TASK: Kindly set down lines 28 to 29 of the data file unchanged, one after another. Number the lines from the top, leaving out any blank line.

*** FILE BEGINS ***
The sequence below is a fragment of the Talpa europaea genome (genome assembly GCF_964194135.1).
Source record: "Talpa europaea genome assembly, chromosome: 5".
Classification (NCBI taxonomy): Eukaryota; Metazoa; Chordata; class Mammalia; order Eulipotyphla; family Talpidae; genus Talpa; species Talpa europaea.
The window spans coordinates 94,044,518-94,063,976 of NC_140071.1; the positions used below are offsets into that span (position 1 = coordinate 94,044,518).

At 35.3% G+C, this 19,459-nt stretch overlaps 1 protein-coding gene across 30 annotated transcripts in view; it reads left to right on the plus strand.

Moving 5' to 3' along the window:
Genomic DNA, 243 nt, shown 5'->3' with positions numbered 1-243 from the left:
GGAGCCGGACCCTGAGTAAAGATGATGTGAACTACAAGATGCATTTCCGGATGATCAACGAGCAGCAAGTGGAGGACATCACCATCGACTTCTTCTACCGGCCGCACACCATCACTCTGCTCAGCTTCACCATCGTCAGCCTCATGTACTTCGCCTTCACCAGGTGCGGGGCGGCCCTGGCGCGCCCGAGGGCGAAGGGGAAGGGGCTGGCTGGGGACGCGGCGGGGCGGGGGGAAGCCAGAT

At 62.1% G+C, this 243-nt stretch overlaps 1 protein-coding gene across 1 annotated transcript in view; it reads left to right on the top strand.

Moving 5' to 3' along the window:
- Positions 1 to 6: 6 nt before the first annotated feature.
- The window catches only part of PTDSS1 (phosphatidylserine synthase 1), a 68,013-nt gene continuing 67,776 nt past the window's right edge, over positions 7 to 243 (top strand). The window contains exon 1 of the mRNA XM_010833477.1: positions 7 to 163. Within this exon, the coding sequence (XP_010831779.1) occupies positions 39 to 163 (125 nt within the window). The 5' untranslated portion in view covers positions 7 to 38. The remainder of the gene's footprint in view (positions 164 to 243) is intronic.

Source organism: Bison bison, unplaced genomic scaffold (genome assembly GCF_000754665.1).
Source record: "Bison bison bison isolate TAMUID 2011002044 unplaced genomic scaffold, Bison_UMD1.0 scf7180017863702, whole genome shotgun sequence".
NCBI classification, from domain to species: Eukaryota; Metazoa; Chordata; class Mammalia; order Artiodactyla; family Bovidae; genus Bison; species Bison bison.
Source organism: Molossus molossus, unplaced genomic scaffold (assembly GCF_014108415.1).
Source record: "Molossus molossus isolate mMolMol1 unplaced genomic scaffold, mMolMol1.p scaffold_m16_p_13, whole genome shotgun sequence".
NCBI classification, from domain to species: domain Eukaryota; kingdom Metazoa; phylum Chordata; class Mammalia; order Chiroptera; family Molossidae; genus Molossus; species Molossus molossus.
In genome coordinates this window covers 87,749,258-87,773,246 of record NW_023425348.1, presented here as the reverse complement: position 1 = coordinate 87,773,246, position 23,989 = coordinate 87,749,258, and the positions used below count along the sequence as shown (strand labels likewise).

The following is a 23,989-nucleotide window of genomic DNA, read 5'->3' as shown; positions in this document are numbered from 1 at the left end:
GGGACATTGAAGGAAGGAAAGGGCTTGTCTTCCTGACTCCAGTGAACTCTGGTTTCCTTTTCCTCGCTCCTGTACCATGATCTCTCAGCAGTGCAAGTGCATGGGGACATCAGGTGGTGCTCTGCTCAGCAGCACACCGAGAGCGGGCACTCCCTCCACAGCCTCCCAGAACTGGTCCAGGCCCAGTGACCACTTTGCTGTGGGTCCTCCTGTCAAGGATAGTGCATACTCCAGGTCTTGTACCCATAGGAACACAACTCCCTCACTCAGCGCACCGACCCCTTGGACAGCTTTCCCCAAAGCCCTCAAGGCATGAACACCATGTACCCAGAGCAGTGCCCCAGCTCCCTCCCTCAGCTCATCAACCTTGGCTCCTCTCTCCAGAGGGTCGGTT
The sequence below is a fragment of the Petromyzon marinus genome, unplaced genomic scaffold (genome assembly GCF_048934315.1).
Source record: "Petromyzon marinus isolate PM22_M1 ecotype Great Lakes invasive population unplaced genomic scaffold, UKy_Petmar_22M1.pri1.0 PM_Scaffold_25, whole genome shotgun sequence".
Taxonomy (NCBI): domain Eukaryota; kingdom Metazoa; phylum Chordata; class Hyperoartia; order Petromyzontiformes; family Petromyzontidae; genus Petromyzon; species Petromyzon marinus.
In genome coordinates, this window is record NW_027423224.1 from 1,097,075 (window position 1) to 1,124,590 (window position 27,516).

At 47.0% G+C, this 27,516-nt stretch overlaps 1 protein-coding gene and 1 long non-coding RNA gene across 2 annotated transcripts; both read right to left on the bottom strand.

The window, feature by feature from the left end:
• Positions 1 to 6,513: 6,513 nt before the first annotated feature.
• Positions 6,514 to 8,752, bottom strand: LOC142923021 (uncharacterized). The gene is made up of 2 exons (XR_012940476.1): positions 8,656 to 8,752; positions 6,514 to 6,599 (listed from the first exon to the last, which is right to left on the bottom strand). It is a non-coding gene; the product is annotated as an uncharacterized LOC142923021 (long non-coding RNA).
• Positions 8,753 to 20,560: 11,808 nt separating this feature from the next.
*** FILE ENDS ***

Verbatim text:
• Positions 1 to 6,513: 6,513 nt before the first annotated feature.
• Positions 6,514 to 8,752, bottom strand: LOC142923021 (uncharacterized). The gene is made up of 2 exons (XR_012940476.1): positions 8,656 to 8,752; positions 6,514 to 6,599 (listed from the first exon to the last, which is right to left on the bottom strand). It is a non-coding gene; the product is annotated as an uncharacterized LOC142923021 (long non-coding RNA).